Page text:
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Michael Lavorgna  |  Oct 24, 2013
Onkyo has come out with an app for the iOS devices that allows playback of PCM files at rates up to 24/192 and DSD (DSD files are converted to PCM prior to playback or sent as DoP):
Users seeking the ultimate in high-resolution audio performance can make an in-app HF Player Pack purchase (US$9.99) to enable FLAC, DSD, WAV, and AIFF playback of up to 192 kHz with 24-bit sampling (these files are loaded via a simple drag-and-drop operation on an iTunes-equipped PC prior to synchronization). This in-app purchase also enables selectable upsampling from 44.1 kHz to a possible 192 kHz, and an HD phase-linear equalizer with an incredible 20,000 bands of adjustment in 64-bit mode.
Michael Lavorgna  |  Oct 18, 2013
the VAULT. Photo credit: Bluesound

Newcomer Bluesound held a press event yesterday at 60 Thompson Hotel in Soho (nice!). Along with other members of the press, John Banks, Bluesound's Chief Brand Officer, and Tony Williamson, Product Support Manager, introduced us to the Bluesound brand and products. For some sense of their place within the world of hi-fi, Bluesound is owned by the same parent company, Lenbrook Industries Limited, that owns NAD and PSB and they've leveraged this family of businesses in the design of their products.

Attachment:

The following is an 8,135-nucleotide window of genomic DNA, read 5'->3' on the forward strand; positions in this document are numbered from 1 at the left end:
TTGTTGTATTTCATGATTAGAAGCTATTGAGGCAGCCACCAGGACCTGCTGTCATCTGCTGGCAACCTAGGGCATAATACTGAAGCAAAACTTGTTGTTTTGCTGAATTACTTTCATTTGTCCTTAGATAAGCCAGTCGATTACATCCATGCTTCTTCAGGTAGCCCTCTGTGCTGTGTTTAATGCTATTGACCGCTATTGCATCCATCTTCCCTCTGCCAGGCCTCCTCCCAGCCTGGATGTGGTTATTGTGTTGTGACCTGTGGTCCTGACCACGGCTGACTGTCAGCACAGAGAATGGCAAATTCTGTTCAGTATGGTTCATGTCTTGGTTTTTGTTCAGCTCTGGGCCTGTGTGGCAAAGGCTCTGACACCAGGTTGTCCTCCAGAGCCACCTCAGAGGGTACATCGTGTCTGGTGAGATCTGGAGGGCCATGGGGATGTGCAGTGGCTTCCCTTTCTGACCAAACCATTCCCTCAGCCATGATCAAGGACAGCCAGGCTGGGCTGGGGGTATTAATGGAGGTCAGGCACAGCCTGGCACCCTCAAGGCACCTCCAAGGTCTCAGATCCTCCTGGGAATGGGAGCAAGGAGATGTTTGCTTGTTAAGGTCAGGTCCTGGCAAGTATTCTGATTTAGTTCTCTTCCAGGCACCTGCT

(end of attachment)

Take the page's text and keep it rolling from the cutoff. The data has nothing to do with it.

Michael Lavorgna  |  Oct 03, 2013
One week from today I fly out to Denver, CO for the 10th annual Rocky Mountain Audio Fest. I've already received a number of emails announcing new products that will make their debut in Denver and RMAF always promises to deliver tons of hi-fi fun. If there's anything special you'd like me to check out, just let me know.
Michael Lavorgna  |  Sep 16, 2013
Yours truly penned a four-page intro to computer audio that appears in this month's Sound & Vision. This marks the first edition of the new merged titans Home Theater + Sound & Vision and it's chock full of sights and sounds to explore.
Michael Lavorgna  |  Sep 12, 2013
The Light Harmonic Geek Kickstarter campaign ends today. You can still get the Geek USB DAC/Headphone amp that can handle up to 24/192, DSD (64x and 128x), and DXD playback for $159 (regular retail price will be $299). There are also two additional options that have been added and include "Super GEEK - At this level, you will get a suped-up GEEK. This GEEK's amplifier is 1.6 times more powerful than GEEK's original amp— 720 mW!" ($189), and "Super-Duper GEEK - At this level, you'll get a seriously radded-out GEEK. This GEEK's amplifier is 2.2 times more powerful than GEEK's original amp— 1000 mW!" ($219).